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Natural gas bills set to rise next month

Enbridge Gas got approval from the OEB to increase its rates, while it's also asking customers in the Northwest to read their own meters.
natural gas appliances

THUNDER BAY — Homeowners with furnaces, water heaters or stoves fuelled by natural gas will pay more to use those appliances starting in October.

Enbridge Gas applied this month to the Ontario Energy Board to increase its rates across the province.

Late Thursday, the OEB approved the application.

In the Northwest, the increase for residential customers will be 6.2 per cent, or an average increase of just under $90 on an annual basis.

The rate hike takes effect on Oct. 1.

Enbridge says market prices for natural gas have increased, due mainly to Russia's war against Ukraine, paired with strong domestic demand and increased global demand for U.S. liquefied natural gas.

The company says it expects this situation will continue for some time.

Enbridge asks customers for assistance in reading meters 

Customers in the Thunder Bay area are also receiving letters from Enbridge asking for help reading their meters.

The requests are being made because of a staffing issue, the company said.

"Unfortunately Enbridge is experiencing some challenges with staffing of our meter-reading positions, and that's particularly acute in some of our northern areas," said Andrea Stass, the company's communications manager.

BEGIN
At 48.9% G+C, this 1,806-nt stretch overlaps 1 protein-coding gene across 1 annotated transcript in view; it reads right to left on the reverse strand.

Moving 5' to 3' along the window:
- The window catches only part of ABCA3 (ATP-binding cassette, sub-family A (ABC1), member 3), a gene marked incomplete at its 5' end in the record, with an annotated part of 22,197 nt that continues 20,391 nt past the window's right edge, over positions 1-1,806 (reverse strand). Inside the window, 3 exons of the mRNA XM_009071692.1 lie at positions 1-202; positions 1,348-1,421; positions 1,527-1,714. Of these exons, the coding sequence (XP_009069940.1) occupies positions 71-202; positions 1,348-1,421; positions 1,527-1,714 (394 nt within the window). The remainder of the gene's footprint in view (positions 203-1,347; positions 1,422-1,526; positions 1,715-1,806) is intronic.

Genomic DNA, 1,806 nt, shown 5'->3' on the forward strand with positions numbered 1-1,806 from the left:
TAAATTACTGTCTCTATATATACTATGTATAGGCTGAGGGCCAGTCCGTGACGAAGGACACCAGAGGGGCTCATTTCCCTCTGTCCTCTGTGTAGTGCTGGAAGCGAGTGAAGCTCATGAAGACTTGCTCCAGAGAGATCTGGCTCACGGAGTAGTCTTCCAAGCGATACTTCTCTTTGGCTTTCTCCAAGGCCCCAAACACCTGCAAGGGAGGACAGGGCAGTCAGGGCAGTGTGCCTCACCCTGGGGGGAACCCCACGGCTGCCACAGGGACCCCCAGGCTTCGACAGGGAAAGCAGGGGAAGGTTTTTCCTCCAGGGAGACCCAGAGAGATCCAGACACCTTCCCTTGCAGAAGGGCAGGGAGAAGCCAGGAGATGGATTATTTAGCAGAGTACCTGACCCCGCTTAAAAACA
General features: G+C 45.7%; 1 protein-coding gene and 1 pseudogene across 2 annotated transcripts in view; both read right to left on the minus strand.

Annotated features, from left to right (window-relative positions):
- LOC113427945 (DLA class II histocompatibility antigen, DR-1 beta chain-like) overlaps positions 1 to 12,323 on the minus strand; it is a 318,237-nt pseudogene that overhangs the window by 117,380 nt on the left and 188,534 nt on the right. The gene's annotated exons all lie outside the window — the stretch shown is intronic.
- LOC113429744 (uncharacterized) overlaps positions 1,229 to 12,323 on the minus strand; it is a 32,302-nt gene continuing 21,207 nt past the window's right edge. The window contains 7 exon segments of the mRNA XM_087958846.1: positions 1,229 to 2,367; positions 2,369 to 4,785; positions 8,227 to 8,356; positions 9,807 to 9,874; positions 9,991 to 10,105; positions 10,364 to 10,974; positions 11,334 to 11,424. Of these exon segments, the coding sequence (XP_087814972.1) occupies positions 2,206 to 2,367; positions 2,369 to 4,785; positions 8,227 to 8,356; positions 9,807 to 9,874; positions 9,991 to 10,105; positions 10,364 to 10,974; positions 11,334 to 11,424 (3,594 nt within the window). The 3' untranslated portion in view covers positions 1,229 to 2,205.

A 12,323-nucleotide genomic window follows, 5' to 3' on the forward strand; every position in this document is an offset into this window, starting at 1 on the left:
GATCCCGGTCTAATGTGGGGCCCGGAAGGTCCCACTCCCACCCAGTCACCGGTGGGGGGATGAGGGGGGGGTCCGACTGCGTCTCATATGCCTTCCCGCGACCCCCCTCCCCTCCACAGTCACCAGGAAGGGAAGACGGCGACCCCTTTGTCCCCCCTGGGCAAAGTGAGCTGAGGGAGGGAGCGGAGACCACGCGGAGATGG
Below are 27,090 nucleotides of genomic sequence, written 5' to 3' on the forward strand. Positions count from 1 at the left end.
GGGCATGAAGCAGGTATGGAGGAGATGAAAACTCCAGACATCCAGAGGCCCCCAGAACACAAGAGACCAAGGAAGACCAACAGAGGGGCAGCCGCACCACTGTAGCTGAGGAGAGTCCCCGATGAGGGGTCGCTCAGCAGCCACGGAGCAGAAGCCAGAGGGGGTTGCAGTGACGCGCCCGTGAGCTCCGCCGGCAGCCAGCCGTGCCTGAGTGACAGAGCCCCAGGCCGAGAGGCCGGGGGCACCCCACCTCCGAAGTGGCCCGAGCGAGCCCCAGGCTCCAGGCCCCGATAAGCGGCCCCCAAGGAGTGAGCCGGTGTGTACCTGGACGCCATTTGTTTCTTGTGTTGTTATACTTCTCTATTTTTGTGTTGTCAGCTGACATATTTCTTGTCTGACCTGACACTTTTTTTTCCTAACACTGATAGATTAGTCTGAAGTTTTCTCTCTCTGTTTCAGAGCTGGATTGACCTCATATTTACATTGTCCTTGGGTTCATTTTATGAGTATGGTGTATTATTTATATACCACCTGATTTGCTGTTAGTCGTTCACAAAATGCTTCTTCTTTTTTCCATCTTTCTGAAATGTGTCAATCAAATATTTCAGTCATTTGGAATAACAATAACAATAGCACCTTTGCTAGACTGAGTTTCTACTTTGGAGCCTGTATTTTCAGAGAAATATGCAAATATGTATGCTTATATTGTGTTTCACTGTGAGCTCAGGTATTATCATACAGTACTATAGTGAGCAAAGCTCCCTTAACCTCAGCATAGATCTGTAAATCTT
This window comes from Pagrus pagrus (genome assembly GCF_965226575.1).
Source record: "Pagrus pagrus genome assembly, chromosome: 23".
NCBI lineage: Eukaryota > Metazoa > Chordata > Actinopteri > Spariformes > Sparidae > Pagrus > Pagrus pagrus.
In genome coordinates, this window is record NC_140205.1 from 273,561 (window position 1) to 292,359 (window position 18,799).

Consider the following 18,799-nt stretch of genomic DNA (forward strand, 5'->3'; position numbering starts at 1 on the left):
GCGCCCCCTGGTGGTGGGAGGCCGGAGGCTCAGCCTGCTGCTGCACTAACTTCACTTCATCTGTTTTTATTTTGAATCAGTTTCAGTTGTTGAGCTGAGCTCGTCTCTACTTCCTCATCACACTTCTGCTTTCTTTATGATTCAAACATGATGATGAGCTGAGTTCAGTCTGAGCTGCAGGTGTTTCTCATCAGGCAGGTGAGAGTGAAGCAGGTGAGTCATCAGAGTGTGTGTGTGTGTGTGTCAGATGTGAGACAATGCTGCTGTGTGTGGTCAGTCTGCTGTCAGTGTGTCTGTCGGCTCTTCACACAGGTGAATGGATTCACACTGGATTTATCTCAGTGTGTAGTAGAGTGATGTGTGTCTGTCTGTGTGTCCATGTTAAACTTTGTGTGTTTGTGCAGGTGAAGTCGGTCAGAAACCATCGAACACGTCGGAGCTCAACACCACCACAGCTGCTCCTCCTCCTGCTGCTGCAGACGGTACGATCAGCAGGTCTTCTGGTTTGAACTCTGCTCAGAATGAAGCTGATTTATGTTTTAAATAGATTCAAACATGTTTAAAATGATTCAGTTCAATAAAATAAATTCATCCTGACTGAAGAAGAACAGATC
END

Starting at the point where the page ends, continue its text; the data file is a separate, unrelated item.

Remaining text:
Customers have always had the ability to read their own meter and submit the data online, she said in an interview Thursday.

"However, we are sending letters to remind them that option is available, and how they can do it, so they can get an actual meter read." 

Stass explained that due to the staff shortage, in some cases Enbridge has had to estimate gas consumption for periods of up to several months at a time.

"We base our estimates on historical usage, so if people's usage has changed – maybe they've installed a pool heater, or maybe they've undertaken some conservation measures so their use is less – that may cause our estimate to be either too high or too low."

She said if customers are concerned about that, the company encourages them to submit their own readings so they will be charged for exactly the amount of gas they are using.

Regardless, though, charges are always "trued-up," Stass noted, once an actual reading is taken.

"At the end of the day, people will never be charged for more gas than they actually consumed. It just may take time for that to occur."

Enbridge attributes the current staff shortage to multiple factors, notably to the pandemic, which affected some people's work preferences.


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